What's the best way to manage internships?

29 October 2010
What's the best way to manage internships?

Q: We want to be able to offer internships in our organisation. However we're concerned about the increasing number of tribunal cases where interns sue their organisation for back payment of wages. What should we do? 

An organisation’s main aim will be to ensure that their interns fall within the category of “volunteers” rather than “workers”. Volunteering England’s ‘Volunteers and the law’ provides a good introduction to this area so is worth reading (free PDF download available here). 

Some key tips for ensuring your interns do not count as workers include: 

  • Reimburse only those expenses incurred for the post (ie upon receipt of food/travel costs). 
  • Do not pay a flat rate to cover daily expenses (eg £10 daily) since this may be more than the volunteer spends – and in turn, could be construed as benefit or ‘consideration’ for work done – potentially, creating a contract. 
  • Frame obligations in terms of “we would like” or “we would be grateful” instead of “you must” – where this relates to commitments of time etc. A sense of obligation will again risk sounding contractual.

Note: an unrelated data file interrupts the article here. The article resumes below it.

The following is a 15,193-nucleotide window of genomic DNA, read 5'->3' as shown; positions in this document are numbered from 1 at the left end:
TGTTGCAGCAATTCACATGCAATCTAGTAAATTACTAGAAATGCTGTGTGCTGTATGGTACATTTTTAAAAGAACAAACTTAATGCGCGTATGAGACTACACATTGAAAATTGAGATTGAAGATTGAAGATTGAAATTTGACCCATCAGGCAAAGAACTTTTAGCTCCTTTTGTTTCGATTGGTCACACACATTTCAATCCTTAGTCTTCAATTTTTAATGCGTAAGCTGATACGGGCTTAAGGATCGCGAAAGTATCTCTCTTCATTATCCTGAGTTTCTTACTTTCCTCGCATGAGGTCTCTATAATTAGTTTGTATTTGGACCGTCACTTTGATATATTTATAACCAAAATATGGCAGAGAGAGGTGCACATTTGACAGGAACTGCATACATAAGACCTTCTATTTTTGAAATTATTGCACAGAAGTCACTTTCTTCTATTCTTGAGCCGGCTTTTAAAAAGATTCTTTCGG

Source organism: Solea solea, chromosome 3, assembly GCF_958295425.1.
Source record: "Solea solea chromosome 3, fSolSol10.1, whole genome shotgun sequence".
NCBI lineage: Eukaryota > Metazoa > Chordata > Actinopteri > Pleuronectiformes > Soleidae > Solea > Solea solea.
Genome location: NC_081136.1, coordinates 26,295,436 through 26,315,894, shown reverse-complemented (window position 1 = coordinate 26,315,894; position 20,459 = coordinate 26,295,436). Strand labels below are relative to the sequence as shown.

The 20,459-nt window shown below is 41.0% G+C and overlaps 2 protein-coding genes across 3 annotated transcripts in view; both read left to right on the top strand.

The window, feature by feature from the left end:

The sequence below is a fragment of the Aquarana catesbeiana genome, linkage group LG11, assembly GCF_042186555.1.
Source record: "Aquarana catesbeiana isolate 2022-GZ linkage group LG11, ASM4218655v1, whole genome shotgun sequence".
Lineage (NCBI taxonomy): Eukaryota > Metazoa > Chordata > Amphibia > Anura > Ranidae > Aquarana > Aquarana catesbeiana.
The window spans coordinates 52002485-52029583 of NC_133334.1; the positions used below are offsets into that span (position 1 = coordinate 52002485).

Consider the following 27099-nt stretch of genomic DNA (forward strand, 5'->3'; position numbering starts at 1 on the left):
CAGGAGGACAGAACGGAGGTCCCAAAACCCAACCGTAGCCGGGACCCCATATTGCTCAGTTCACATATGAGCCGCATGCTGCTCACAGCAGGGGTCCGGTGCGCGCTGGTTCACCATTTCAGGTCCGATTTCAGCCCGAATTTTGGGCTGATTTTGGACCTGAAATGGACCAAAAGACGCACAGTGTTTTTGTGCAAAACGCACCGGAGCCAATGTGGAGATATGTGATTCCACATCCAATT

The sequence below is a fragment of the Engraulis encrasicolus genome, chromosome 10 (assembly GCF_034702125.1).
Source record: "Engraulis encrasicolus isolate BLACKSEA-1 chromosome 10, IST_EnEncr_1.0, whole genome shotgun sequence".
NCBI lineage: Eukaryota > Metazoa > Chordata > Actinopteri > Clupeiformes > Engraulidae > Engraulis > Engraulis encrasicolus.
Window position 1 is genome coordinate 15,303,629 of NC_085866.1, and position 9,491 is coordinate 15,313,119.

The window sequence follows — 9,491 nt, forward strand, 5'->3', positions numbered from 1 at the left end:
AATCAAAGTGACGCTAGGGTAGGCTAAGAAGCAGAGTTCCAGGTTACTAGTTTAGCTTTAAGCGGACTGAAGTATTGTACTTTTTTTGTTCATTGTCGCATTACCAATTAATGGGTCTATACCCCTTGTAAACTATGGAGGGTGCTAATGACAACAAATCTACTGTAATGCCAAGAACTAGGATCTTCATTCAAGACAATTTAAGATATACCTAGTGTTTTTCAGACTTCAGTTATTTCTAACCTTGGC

• Good idea to have separate policies for volunteers and employees. Interns will comply with the volunteer rather than staff policies – again, for clarification. 
  • Also a good idea not to get yourself and volunteers to sign agreements. Again, this can look contractual. Perhaps have a simple document setting out what you’d both like to achieve. Volunteering England has some examples here
  • If you provide any training for the volunteer, ensure this is relevant to helping the volunteer conduct their work – and could not be perceived as a “perk” (eg an expensive post-graduate qualification!). Don’t give elaborate thank you gifts – as again, this could be construed as a perk.


Ideally, if you can pay afford to pay interns a living wage or the minimum wage, then this would be the best route to go down. Otherwise, you could perhaps consider being more flexible with your placements - for example, offering part-time internships or shorter placements to make your scheme as accessible as possible.

Please note that HRBird by its very nature offers general information. If you're looking for advice specific to your situation, speak to an HR professional or solicitor. Got a question on staff or volunteers? To submit an anonymous query for the HRBird blog, contact us. 

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